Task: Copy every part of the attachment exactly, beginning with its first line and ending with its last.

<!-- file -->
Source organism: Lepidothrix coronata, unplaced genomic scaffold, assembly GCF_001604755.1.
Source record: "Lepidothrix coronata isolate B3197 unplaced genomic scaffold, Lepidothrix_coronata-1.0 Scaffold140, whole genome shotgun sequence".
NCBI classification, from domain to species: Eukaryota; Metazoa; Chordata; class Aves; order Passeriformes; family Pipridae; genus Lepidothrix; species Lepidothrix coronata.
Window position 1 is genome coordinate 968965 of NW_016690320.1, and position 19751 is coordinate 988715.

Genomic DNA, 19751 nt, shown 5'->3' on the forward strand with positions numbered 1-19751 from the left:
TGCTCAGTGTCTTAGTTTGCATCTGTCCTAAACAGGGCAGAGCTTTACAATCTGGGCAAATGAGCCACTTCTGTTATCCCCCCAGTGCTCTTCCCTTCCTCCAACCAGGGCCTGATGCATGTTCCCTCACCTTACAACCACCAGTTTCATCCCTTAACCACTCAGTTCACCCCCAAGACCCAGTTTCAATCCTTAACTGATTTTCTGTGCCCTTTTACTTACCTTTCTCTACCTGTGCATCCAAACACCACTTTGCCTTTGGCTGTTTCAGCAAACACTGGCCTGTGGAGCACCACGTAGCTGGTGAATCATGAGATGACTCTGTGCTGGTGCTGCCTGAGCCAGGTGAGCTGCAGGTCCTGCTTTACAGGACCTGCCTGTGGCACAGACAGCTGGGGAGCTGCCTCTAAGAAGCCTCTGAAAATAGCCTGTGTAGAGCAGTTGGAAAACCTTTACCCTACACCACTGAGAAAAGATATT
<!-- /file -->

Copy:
Source organism: Lepidothrix coronata, unplaced genomic scaffold, assembly GCF_001604755.1.
Source record: "Lepidothrix coronata isolate B3197 unplaced genomic scaffold, Lepidothrix_coronata-1.0 Scaffold140, whole genome shotgun sequence".
NCBI classification, from domain to species: Eukaryota; Metazoa; Chordata; class Aves; order Passeriformes; family Pipridae; genus Lepidothrix; species Lepidothrix coronata.
Window position 1 is genome coordinate 968965 of NW_016690320.1, and position 19751 is coordinate 988715.

Genomic DNA, 19751 nt, shown 5'->3' on the forward strand with positions numbered 1-19751 from the left:
TGCTCAGTGTCTTAGTTTGCATCTGTCCTAAACAGGGCAGAGCTTTACAATCTGGGCAAATGAGCCACTTCTGTTATCCCCCCAGTGCTCTTCCCTTCCTCCAACCAGGGCCTGATGCATGTTCCCTCACCTTACAACCACCAGTTTCATCCCTTAACCACTCAGTTCACCCCCAAGACCCAGTTTCAATCCTTAACTGATTTTCTGTGCCCTTTTACTTACCTTTCTCTACCTGTGCATCCAAACACCACTTTGCCTTTGGCTGTTTCAGCAAACACTGGCCTGTGGAGCACCACGTAGCTGGTGAATCATGAGATGACTCTGTGCTGGTGCTGCCTGAGCCAGGTGAGCTGCAGGTCCTGCTTTACAGGACCTGCCTGTGGCACAGACAGCTGGGGAGCTGCCTCTAAGAAGCCTCTGAAAATAGCCTGTGTAGAGCAGTTGGAAAACCTTTACCCTACACCACTGAGAAAAGATATT